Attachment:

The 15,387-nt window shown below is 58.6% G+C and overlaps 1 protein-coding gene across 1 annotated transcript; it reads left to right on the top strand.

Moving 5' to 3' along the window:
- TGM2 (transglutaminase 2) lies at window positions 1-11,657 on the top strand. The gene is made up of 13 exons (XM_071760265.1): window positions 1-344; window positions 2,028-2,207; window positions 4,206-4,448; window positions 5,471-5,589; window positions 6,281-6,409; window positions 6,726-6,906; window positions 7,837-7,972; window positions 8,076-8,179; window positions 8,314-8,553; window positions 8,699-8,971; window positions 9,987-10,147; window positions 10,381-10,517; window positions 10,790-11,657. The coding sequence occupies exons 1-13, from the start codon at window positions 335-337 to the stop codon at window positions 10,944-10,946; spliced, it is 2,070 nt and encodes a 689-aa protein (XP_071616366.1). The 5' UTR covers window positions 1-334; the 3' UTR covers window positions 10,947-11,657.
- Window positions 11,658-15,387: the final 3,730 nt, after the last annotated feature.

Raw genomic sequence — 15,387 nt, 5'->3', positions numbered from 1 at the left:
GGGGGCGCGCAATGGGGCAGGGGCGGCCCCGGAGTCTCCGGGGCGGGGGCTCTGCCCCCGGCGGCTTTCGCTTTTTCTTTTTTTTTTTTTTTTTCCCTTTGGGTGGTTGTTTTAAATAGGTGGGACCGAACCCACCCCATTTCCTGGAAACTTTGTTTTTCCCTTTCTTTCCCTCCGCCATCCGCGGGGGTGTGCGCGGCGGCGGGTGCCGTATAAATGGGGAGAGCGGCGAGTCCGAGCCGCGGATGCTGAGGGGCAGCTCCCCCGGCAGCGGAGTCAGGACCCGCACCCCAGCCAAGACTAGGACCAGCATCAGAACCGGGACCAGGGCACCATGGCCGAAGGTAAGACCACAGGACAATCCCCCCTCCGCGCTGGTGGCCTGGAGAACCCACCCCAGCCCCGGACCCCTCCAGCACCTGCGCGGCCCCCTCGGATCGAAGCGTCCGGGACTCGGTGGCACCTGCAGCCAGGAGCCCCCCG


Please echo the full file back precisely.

The 15,387-nt window shown below is 58.6% G+C and overlaps 1 protein-coding gene across 1 annotated transcript; it reads left to right on the top strand.

Moving 5' to 3' along the window:
- TGM2 (transglutaminase 2) lies at window positions 1-11,657 on the top strand. The gene is made up of 13 exons (XM_071760265.1): window positions 1-344; window positions 2,028-2,207; window positions 4,206-4,448; window positions 5,471-5,589; window positions 6,281-6,409; window positions 6,726-6,906; window positions 7,837-7,972; window positions 8,076-8,179; window positions 8,314-8,553; window positions 8,699-8,971; window positions 9,987-10,147; window positions 10,381-10,517; window positions 10,790-11,657. The coding sequence occupies exons 1-13, from the start codon at window positions 335-337 to the stop codon at window positions 10,944-10,946; spliced, it is 2,070 nt and encodes a 689-aa protein (XP_071616366.1). The 5' UTR covers window positions 1-334; the 3' UTR covers window positions 10,947-11,657.
- Window positions 11,658-15,387: the final 3,730 nt, after the last annotated feature.

Raw genomic sequence — 15,387 nt, 5'->3', positions numbered from 1 at the left:
GGGGGCGCGCAATGGGGCAGGGGCGGCCCCGGAGTCTCCGGGGCGGGGGCTCTGCCCCCGGCGGCTTTCGCTTTTTCTTTTTTTTTTTTTTTTTCCCTTTGGGTGGTTGTTTTAAATAGGTGGGACCGAACCCACCCCATTTCCTGGAAACTTTGTTTTTCCCTTTCTTTCCCTCCGCCATCCGCGGGGGTGTGCGCGGCGGCGGGTGCCGTATAAATGGGGAGAGCGGCGAGTCCGAGCCGCGGATGCTGAGGGGCAGCTCCCCCGGCAGCGGAGTCAGGACCCGCACCCCAGCCAAGACTAGGACCAGCATCAGAACCGGGACCAGGGCACCATGGCCGAAGGTAAGACCACAGGACAATCCCCCCTCCGCGCTGGTGGCCTGGAGAACCCACCCCAGCCCCGGACCCCTCCAGCACCTGCGCGGCCCCCTCGGATCGAAGCGTCCGGGACTCGGTGGCACCTGCAGCCAGGAGCCCCCCG